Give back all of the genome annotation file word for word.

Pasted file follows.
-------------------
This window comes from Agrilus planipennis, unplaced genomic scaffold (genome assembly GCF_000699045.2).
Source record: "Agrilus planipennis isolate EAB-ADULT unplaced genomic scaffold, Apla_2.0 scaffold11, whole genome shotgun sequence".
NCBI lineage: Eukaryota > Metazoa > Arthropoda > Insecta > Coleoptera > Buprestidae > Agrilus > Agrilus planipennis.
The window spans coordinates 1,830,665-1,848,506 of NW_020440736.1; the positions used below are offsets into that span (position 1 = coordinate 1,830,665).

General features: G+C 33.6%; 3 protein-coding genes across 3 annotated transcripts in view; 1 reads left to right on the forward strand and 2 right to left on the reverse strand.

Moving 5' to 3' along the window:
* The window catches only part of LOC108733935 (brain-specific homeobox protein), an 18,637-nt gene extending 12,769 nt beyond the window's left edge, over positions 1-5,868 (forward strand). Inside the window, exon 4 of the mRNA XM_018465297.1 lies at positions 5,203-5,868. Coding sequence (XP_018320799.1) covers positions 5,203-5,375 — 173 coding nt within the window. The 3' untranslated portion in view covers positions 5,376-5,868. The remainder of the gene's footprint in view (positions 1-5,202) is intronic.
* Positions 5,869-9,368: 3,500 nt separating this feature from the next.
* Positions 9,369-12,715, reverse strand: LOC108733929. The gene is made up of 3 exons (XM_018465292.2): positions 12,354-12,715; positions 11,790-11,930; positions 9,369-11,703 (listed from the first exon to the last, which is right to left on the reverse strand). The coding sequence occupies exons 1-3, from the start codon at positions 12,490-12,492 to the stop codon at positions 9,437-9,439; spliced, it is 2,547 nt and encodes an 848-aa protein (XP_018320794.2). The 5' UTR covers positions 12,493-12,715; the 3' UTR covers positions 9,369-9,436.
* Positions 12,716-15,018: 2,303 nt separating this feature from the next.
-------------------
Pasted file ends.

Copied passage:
This window comes from Agrilus planipennis, unplaced genomic scaffold (genome assembly GCF_000699045.2).
Source record: "Agrilus planipennis isolate EAB-ADULT unplaced genomic scaffold, Apla_2.0 scaffold11, whole genome shotgun sequence".
NCBI lineage: Eukaryota > Metazoa > Arthropoda > Insecta > Coleoptera > Buprestidae > Agrilus > Agrilus planipennis.
The window spans coordinates 1,830,665-1,848,506 of NW_020440736.1; the positions used below are offsets into that span (position 1 = coordinate 1,830,665).

General features: G+C 33.6%; 3 protein-coding genes across 3 annotated transcripts in view; 1 reads left to right on the forward strand and 2 right to left on the reverse strand.

Moving 5' to 3' along the window:
* The window catches only part of LOC108733935 (brain-specific homeobox protein), an 18,637-nt gene extending 12,769 nt beyond the window's left edge, over positions 1-5,868 (forward strand). Inside the window, exon 4 of the mRNA XM_018465297.1 lies at positions 5,203-5,868. Coding sequence (XP_018320799.1) covers positions 5,203-5,375 — 173 coding nt within the window. The 3' untranslated portion in view covers positions 5,376-5,868. The remainder of the gene's footprint in view (positions 1-5,202) is intronic.
* Positions 5,869-9,368: 3,500 nt separating this feature from the next.
* Positions 9,369-12,715, reverse strand: LOC108733929. The gene is made up of 3 exons (XM_018465292.2): positions 12,354-12,715; positions 11,790-11,930; positions 9,369-11,703 (listed from the first exon to the last, which is right to left on the reverse strand). The coding sequence occupies exons 1-3, from the start codon at positions 12,490-12,492 to the stop codon at positions 9,437-9,439; spliced, it is 2,547 nt and encodes an 848-aa protein (XP_018320794.2). The 5' UTR covers positions 12,493-12,715; the 3' UTR covers positions 9,369-9,436.
* Positions 12,716-15,018: 2,303 nt separating this feature from the next.